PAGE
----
Bottom line is don't carry a club (training aid which can be used to strike a ball) in you bag if it doesn't meet the equipment specifications.
 
Bert, using a split doughnut shaped weight on your club during a round is a violation as is using a weighted head cover for the same purpose. But using two clubs to keep the muscles warm is not.
 
Hope this resolves any questions arisen from my previous answer.
 

Frank Thomas, inventor of the graphite shaft, is founder of Frankly Golf, a company dedicated to Helping Golfers. Frank is Chief Technical Advisor to The Golf Channel and Golf Digest. He served as Technical Director of the USGA for 26 years and directed the development of the GHIN System and introduced the Stimpmeter to the world of golf. To email a question for possible use in an upcoming Let's Be Frank column, please email letsbefrank@thegolfchannel.com

Cook leads RSM Classic by three at Sea Island

By Associated PressNovember 19, 2017, 12:28 am

ST. SIMONS ISLAND, Ga. - PGA Tour rookie Austin Cook shot a 4-under 66 on Saturday to increase his lead to three strokes in the RSM Classic.

Cook, a shot ahead after a second-round 62, had five birdies and a bogey - his first of the week - to reach 18-under 194 with a round left at Sea Island Golf Club's Seaside Course.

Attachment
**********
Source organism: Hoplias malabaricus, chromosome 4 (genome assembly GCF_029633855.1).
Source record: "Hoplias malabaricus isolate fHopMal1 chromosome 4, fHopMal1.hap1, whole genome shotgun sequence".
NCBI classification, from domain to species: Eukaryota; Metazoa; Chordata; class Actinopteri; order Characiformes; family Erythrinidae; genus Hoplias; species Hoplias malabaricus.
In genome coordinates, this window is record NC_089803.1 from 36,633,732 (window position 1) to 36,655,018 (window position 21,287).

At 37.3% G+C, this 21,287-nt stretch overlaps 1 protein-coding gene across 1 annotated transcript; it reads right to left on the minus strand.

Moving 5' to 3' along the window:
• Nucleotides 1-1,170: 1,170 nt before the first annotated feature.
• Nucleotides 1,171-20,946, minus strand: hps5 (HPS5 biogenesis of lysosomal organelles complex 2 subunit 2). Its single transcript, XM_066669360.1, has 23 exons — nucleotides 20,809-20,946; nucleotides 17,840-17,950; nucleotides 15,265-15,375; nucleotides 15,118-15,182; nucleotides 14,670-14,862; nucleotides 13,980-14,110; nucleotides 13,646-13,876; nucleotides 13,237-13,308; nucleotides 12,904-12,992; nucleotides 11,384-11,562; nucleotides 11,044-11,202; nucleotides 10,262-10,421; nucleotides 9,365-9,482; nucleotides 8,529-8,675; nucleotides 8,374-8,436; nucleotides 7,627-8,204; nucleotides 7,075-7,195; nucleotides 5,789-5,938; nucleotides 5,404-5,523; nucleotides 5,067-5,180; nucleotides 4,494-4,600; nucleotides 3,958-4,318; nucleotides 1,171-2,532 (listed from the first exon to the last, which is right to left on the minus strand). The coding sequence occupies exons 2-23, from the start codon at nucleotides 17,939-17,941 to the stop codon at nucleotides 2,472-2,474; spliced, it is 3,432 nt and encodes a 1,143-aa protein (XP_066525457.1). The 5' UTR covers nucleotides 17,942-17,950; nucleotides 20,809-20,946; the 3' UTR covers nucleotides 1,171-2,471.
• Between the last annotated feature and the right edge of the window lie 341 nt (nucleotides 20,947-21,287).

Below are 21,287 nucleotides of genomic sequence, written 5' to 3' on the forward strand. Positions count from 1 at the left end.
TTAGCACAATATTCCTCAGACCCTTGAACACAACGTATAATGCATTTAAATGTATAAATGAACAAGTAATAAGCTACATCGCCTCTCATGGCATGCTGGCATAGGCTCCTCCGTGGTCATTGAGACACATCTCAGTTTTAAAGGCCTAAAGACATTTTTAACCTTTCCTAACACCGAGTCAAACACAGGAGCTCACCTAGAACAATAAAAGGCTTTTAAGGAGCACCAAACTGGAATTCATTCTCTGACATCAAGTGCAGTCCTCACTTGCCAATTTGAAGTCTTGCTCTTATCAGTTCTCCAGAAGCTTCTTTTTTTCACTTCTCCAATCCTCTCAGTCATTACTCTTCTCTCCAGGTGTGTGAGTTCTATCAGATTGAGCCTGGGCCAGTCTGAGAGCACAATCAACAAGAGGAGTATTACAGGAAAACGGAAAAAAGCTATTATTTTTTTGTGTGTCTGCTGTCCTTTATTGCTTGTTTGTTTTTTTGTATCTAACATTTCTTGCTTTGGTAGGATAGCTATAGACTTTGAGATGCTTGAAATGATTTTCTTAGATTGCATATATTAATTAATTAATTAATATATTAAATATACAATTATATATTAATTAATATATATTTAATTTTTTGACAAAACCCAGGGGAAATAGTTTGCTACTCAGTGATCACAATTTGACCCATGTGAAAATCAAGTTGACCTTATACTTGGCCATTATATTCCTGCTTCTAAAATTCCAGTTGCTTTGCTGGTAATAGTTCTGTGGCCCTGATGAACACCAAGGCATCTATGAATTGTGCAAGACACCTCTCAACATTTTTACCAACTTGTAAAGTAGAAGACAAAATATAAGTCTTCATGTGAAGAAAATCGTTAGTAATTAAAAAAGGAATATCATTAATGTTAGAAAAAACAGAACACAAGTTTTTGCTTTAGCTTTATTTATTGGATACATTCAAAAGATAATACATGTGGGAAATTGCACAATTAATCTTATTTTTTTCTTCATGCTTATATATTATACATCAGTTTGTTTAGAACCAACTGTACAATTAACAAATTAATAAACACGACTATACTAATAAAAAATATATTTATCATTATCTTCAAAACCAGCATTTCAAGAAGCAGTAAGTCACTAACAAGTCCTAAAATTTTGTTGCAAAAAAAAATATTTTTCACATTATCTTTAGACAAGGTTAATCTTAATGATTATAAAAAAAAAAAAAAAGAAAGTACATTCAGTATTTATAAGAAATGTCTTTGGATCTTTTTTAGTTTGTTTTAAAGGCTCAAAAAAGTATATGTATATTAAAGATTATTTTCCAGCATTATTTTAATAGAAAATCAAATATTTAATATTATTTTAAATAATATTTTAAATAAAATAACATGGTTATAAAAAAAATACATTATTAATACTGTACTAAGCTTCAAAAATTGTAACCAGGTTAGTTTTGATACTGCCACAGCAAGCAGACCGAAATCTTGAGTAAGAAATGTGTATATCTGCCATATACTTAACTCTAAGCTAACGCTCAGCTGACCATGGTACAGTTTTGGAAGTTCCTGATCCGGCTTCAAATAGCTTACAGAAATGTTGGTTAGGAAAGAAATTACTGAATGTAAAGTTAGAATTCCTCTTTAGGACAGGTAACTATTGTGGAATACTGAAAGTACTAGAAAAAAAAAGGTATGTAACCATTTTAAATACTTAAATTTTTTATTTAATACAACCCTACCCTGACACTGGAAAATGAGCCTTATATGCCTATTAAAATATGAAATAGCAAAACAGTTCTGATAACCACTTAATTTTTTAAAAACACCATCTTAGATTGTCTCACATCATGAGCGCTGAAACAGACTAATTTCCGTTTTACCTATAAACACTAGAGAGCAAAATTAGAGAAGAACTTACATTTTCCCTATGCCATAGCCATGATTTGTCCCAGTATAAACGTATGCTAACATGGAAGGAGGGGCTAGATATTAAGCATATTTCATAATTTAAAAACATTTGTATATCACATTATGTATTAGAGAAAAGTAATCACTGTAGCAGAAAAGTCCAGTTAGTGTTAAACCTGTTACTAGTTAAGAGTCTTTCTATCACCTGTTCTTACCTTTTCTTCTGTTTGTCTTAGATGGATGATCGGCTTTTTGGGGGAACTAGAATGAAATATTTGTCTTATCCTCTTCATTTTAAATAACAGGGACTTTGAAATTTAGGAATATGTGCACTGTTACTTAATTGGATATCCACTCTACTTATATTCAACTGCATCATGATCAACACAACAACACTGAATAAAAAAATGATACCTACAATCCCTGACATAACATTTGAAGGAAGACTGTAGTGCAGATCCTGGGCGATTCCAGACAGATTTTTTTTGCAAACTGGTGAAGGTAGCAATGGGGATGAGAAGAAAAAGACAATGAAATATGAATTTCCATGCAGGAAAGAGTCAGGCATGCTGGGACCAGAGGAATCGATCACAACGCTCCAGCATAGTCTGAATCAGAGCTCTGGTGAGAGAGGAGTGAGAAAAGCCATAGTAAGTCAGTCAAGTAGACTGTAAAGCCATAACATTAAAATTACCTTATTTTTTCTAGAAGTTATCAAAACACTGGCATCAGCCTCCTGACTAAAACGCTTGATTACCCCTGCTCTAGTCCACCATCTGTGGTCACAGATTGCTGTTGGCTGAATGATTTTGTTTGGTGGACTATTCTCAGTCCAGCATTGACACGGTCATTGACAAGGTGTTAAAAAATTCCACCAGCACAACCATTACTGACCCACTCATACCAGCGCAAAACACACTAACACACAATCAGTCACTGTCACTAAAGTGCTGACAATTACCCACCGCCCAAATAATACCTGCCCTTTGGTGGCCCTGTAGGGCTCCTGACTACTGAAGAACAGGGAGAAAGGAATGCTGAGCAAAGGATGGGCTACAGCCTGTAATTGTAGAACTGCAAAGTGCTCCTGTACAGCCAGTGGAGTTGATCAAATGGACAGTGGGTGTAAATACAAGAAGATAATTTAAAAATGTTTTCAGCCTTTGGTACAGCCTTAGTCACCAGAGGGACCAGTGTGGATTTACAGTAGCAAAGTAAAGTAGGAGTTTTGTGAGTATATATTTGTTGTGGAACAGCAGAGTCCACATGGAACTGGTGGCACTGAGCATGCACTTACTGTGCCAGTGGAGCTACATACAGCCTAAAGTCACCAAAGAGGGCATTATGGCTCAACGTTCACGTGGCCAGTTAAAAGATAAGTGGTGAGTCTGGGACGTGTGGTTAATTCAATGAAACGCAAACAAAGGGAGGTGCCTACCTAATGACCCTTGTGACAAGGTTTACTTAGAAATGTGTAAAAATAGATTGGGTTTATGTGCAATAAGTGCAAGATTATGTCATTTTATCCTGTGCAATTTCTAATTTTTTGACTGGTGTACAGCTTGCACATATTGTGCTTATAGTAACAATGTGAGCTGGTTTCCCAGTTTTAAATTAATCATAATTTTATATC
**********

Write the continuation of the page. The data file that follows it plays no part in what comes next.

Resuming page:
''Putting is key right now,'' Cook said. ''Been able to make a lot of clutch putts for the pars to save no bogeys. Hitting the ball pretty much where we're looking and giving ourselves good opportunities on every hole.''

Former University of Georgia player Chris Kirk was second after a 64.

''I'm really comfortable here,'' Kirk said. ''I love Sea Island. I lived here for 6 1/2 years, so I played the golf course a lot, SEC Championships and come down here for the RSM Classic. My family and I, we come down here a few other times a year as well.''

Brian Gay was another stroke back at 14 under after a 69.

''I love the course,'' Gay said. ''We keep getting different wind directions so it's keeping us on our toes. Supposed to be another completely different wind direction tomorrow, so we're getting a new course every day.''


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Full-field scores from the RSM Classic


J.J. Spaun had a 62 to get to 13 under.

''I just kind of played stress-free golf out there and kept the golf ball in front of me,'' Spaun said. ''I had a lot of looks and scrambled pretty well, even though it was only a handful of times, but pretty overall pleased with how I played today.''

Cook has made the weekend cuts in all four of his starts this season. The 26-year-old former Arkansas player earned his PGA Tour card through the Web.com Tour.

''I think with an extra year on the Web this past year, I really grew mentally and with my game, just kind of more confidence,'' Cook said. ''I was able to put myself in contention on the Web.com more this year than I have in the past. I think I've just, you know, learned from experiences on the Web to help me grow out here.''

He planned to keep it simple Saturday night.

''I've got my parents here and my in-laws are both here as well as my wife,'' Cook said. ''Go home and just have a good home-cooked meal and just kind of enjoy the time and embrace the moment.''

Kirk won the last of his four PGA Tour titles in 2015 at Colonial.

''It's nice to be back in contention again,'' Kirk said. ''It's been a little while for me. But I felt great out there today, I felt really comfortable, and so hopefully it will be the same way tomorrow and I'll keep my foot on the pedal and stay aggressive, try to make some birdies.''